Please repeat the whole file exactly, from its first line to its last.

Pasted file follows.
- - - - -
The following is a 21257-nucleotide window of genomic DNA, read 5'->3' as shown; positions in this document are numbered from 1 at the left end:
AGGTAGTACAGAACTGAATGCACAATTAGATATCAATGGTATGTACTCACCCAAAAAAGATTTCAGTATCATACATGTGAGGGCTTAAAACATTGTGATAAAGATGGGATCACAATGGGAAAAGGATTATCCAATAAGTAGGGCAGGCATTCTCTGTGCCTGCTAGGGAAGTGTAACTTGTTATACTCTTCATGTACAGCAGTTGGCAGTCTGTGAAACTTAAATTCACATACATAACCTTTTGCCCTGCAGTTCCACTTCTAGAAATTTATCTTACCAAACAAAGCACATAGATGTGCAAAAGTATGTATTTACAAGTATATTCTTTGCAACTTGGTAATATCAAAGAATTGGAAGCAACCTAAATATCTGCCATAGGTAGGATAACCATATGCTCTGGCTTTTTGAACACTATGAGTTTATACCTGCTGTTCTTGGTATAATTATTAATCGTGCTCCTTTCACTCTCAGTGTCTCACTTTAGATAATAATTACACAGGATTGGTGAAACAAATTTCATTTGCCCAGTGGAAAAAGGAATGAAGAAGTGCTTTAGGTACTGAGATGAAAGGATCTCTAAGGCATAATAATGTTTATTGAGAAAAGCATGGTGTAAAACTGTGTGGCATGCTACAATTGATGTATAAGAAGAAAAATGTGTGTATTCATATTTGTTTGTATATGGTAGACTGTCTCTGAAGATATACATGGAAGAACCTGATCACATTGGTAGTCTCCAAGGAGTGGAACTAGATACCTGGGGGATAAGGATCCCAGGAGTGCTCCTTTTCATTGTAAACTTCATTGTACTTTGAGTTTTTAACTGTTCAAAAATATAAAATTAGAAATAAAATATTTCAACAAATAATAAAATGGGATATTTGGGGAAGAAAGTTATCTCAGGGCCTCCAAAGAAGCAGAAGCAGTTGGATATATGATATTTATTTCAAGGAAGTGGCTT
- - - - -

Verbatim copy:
The following is a 21257-nucleotide window of genomic DNA, read 5'->3' as shown; positions in this document are numbered from 1 at the left end:
AGGTAGTACAGAACTGAATGCACAATTAGATATCAATGGTATGTACTCACCCAAAAAAGATTTCAGTATCATACATGTGAGGGCTTAAAACATTGTGATAAAGATGGGATCACAATGGGAAAAGGATTATCCAATAAGTAGGGCAGGCATTCTCTGTGCCTGCTAGGGAAGTGTAACTTGTTATACTCTTCATGTACAGCAGTTGGCAGTCTGTGAAACTTAAATTCACATACATAACCTTTTGCCCTGCAGTTCCACTTCTAGAAATTTATCTTACCAAACAAAGCACATAGATGTGCAAAAGTATGTATTTACAAGTATATTCTTTGCAACTTGGTAATATCAAAGAATTGGAAGCAACCTAAATATCTGCCATAGGTAGGATAACCATATGCTCTGGCTTTTTGAACACTATGAGTTTATACCTGCTGTTCTTGGTATAATTATTAATCGTGCTCCTTTCACTCTCAGTGTCTCACTTTAGATAATAATTACACAGGATTGGTGAAACAAATTTCATTTGCCCAGTGGAAAAAGGAATGAAGAAGTGCTTTAGGTACTGAGATGAAAGGATCTCTAAGGCATAATAATGTTTATTGAGAAAAGCATGGTGTAAAACTGTGTGGCATGCTACAATTGATGTATAAGAAGAAAAATGTGTGTATTCATATTTGTTTGTATATGGTAGACTGTCTCTGAAGATATACATGGAAGAACCTGATCACATTGGTAGTCTCCAAGGAGTGGAACTAGATACCTGGGGGATAAGGATCCCAGGAGTGCTCCTTTTCATTGTAAACTTCATTGTACTTTGAGTTTTTAACTGTTCAAAAATATAAAATTAGAAATAAAATATTTCAACAAATAATAAAATGGGATATTTGGGGAAGAAAGTTATCTCAGGGCCTCCAAAGAAGCAGAAGCAGTTGGATATATGATATTTATTTCAAGGAAGTGGCTT